The making of a Granta cover
Granta’s artistic director Michael Salu tells of how the cover of the new issue of the magazine – which features a deeply textured photograph of type blocks, complete with their leading, that spell out the theme ‘Going Back’ – came into being. The slideshow above shows some of the stages of the process. The issue is out in England Monday July 12th, and July 26th in the US.
Granta 111, ‘Going Back’, is largely about memory. How do we preserve memory and deal with the marks it has left? Many of the written pieces in the issue – an agile but emotional collection of fiction, non-fiction, poetry and photography – look at memory and its physical imprints, often tackling the ravages of war and industry.
Initial brainstorming at Granta on how to visualize memory concluded that the cover itself needed an industrial veneer, something textured, aged and primed with history and wisdom. I began to think about how our preservation of memory has evolved over the years and considered how memory is becoming increasingly virtual (with even its meaning changing somewhat). Creating a cover for this issue seemed the ideal opportunity to produce something in homage to antiquated and largely obsolete processes.
After quick-fire discussion with the Granta team, I decided the most apt response to the text would be to create a typographic cover comprised of pieces of metal type used on old printing presses. These letterforms usually appear backwards in order for the type to print the correct way around on the press, which seemed a perfect conceptual fit for our theme, GOING BACK. I simulated a quick mock-up in Photoshop, using a variety of typefaces and styles to create the title, in a way that I think compliments the flexibility of the pieces within.
For this concept to work, we needed to strive for authenticity – to create the physical object ourselves. The typefaces would need to be sourced, traditionally hand-set and photographed to give the cover the depth that the issue deserves. For this I approached St Bride Printing Library, which has long been a place of fascination and wonder for me. My first visit to the library – with its oil, wood and metal, its smell of history – made a huge impression on me.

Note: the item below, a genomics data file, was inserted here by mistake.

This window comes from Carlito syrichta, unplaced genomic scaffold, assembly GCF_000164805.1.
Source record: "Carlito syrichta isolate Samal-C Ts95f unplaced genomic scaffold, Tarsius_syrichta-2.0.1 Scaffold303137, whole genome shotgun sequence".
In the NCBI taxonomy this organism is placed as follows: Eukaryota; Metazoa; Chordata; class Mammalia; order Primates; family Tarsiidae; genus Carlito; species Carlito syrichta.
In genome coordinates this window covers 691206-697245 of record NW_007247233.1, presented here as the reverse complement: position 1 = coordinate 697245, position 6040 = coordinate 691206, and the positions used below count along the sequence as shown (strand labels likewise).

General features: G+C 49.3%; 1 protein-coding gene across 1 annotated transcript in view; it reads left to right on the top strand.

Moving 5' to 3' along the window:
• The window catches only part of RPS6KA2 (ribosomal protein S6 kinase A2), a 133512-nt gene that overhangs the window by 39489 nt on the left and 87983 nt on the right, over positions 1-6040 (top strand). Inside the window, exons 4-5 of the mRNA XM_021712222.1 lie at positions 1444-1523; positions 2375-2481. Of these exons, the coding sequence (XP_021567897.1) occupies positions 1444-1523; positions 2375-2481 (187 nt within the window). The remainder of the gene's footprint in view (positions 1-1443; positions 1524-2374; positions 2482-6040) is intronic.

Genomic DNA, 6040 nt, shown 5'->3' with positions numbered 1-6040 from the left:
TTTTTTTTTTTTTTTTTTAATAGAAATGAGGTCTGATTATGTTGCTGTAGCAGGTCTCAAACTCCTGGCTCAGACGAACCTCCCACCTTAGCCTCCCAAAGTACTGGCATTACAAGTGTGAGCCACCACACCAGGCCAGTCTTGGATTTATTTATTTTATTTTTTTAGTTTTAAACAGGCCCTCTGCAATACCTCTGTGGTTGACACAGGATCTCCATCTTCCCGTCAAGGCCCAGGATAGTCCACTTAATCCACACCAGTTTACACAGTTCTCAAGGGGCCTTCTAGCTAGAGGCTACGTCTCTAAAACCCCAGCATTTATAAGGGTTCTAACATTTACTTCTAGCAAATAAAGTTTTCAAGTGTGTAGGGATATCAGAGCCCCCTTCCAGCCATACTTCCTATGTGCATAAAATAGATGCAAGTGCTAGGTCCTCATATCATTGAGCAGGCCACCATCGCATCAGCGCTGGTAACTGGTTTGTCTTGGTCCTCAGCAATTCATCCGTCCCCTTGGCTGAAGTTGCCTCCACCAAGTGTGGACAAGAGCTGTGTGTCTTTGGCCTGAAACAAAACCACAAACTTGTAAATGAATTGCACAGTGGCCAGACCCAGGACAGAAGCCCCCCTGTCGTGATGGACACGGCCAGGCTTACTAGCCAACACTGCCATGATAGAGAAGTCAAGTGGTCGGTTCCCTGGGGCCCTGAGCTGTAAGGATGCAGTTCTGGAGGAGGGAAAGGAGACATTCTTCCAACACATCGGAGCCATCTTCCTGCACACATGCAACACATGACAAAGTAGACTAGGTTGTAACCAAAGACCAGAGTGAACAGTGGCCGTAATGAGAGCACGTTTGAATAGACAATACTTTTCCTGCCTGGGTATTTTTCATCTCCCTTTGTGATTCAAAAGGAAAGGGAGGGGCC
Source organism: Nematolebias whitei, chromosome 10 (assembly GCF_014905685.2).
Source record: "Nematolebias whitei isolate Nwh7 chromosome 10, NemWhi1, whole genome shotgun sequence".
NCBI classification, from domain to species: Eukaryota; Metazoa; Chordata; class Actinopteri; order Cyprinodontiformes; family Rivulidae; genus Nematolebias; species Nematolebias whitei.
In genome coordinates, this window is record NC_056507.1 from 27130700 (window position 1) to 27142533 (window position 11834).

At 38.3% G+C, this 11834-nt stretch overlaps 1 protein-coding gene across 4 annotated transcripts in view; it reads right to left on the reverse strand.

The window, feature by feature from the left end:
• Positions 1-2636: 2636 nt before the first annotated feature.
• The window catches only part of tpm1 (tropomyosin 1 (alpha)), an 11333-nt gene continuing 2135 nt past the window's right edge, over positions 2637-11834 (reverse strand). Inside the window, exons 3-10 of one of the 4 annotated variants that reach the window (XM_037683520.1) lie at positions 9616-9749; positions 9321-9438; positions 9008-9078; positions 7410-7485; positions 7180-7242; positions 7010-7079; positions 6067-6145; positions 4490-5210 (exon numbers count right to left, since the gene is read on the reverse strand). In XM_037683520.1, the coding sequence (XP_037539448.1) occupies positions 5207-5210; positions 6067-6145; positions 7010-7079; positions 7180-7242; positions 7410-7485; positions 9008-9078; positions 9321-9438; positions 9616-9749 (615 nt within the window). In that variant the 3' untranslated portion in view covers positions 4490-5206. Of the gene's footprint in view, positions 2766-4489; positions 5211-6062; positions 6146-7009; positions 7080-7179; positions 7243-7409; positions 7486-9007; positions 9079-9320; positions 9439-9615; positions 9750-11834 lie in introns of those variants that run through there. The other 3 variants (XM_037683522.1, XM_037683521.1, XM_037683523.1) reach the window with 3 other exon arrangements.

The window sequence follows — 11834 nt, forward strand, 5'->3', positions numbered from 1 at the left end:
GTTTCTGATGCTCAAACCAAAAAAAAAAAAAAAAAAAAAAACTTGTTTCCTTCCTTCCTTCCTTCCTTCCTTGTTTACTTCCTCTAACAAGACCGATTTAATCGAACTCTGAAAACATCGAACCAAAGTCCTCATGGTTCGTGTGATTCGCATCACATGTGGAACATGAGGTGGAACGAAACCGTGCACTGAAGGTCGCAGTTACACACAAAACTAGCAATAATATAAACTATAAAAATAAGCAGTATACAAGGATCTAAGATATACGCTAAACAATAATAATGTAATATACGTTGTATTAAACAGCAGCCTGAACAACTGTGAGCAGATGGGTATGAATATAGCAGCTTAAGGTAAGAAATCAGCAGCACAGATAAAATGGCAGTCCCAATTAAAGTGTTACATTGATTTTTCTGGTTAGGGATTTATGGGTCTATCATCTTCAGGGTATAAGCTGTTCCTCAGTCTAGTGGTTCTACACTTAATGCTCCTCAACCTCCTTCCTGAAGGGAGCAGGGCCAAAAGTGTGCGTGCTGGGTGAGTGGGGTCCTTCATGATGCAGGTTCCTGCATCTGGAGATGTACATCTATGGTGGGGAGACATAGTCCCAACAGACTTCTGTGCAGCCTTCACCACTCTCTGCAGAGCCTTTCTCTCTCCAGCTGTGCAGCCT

Nigel Roche and his incredibly knowledgeable, affable team helped make this a reality. My rough visual was enough for them to work from and they set about putting together a cohesive composition. A selection of typefaces was taken from their archive and all the type on the title and back cover was hand-set by Kim Vousden – a talented typographer and designer – who volunteers at the library. With her remarkable patience for one so young – a quality evocative of the typesetters of old – she meticulously pieced together my composition in order for us to photograph it for the cover. Even the grip used to hold the type on a press is a feature of our imagery, diffusing atmosphere down to the last detail.
For the cover to work as a whole, the magazine’s masthead needed to be manufactured in a similar way. We set about finding a company that could create a cast from metal of our brand typeface Plantin, to fit with the rest of the piece. Photocast Products in Liverpool did so obligingly and swiftly, also adorning the type with the red of Granta’s branding.
The photography was done by still-life photographer Giles Jenykn. We had worked together previously on something just as intricate, producing laser-cut, smoke-addled visuals for sleeve artwork on Tricky’s deluxe edition of his album ‘Maxinquaye’, so I knew he would be perfect for capturing visceral intensity and memory in this piece. It was a team effort: Kim fastidiously tweaked and made any necessary modifications on the day and Giles busied himself with his immaculate attention to detail, while cups of tea and typography-specific conversation flowed…
We at Granta are ecstatic with the end result – and much indebted to St Bride. The cover hums with an industrial intensity evocative of the dynamic changes of our recent history – appropriate for an issue of our magazine that carries the heartfelt memories of writers from Iris Murdoch to Mark Twain.